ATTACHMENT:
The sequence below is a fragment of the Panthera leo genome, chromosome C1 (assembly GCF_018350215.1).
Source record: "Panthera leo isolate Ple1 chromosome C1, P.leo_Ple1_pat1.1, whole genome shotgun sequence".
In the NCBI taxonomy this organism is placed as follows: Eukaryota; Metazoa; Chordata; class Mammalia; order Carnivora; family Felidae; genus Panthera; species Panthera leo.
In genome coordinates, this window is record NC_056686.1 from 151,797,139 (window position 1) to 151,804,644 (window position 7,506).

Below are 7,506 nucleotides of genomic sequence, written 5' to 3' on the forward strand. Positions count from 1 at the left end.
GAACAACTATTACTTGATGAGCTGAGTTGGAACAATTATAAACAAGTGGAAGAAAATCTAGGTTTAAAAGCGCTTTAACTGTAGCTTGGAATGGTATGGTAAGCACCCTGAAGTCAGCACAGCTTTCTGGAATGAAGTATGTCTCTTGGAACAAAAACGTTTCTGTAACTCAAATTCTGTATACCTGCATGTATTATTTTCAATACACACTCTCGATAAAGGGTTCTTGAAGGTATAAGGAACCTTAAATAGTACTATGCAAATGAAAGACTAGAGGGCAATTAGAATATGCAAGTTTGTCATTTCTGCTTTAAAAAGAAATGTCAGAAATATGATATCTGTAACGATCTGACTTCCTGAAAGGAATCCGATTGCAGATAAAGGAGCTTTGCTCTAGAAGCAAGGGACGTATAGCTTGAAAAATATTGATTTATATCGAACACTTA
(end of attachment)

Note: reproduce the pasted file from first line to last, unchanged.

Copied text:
The sequence below is a fragment of the Panthera leo genome, chromosome C1 (assembly GCF_018350215.1).
Source record: "Panthera leo isolate Ple1 chromosome C1, P.leo_Ple1_pat1.1, whole genome shotgun sequence".
In the NCBI taxonomy this organism is placed as follows: Eukaryota; Metazoa; Chordata; class Mammalia; order Carnivora; family Felidae; genus Panthera; species Panthera leo.
In genome coordinates, this window is record NC_056686.1 from 151,797,139 (window position 1) to 151,804,644 (window position 7,506).

Below are 7,506 nucleotides of genomic sequence, written 5' to 3' on the forward strand. Positions count from 1 at the left end.
GAACAACTATTACTTGATGAGCTGAGTTGGAACAATTATAAACAAGTGGAAGAAAATCTAGGTTTAAAAGCGCTTTAACTGTAGCTTGGAATGGTATGGTAAGCACCCTGAAGTCAGCACAGCTTTCTGGAATGAAGTATGTCTCTTGGAACAAAAACGTTTCTGTAACTCAAATTCTGTATACCTGCATGTATTATTTTCAATACACACTCTCGATAAAGGGTTCTTGAAGGTATAAGGAACCTTAAATAGTACTATGCAAATGAAAGACTAGAGGGCAATTAGAATATGCAAGTTTGTCATTTCTGCTTTAAAAAGAAATGTCAGAAATATGATATCTGTAACGATCTGACTTCCTGAAAGGAATCCGATTGCAGATAAAGGAGCTTTGCTCTAGAAGCAAGGGACGTATAGCTTGAAAAATATTGATTTATATCGAACACTTA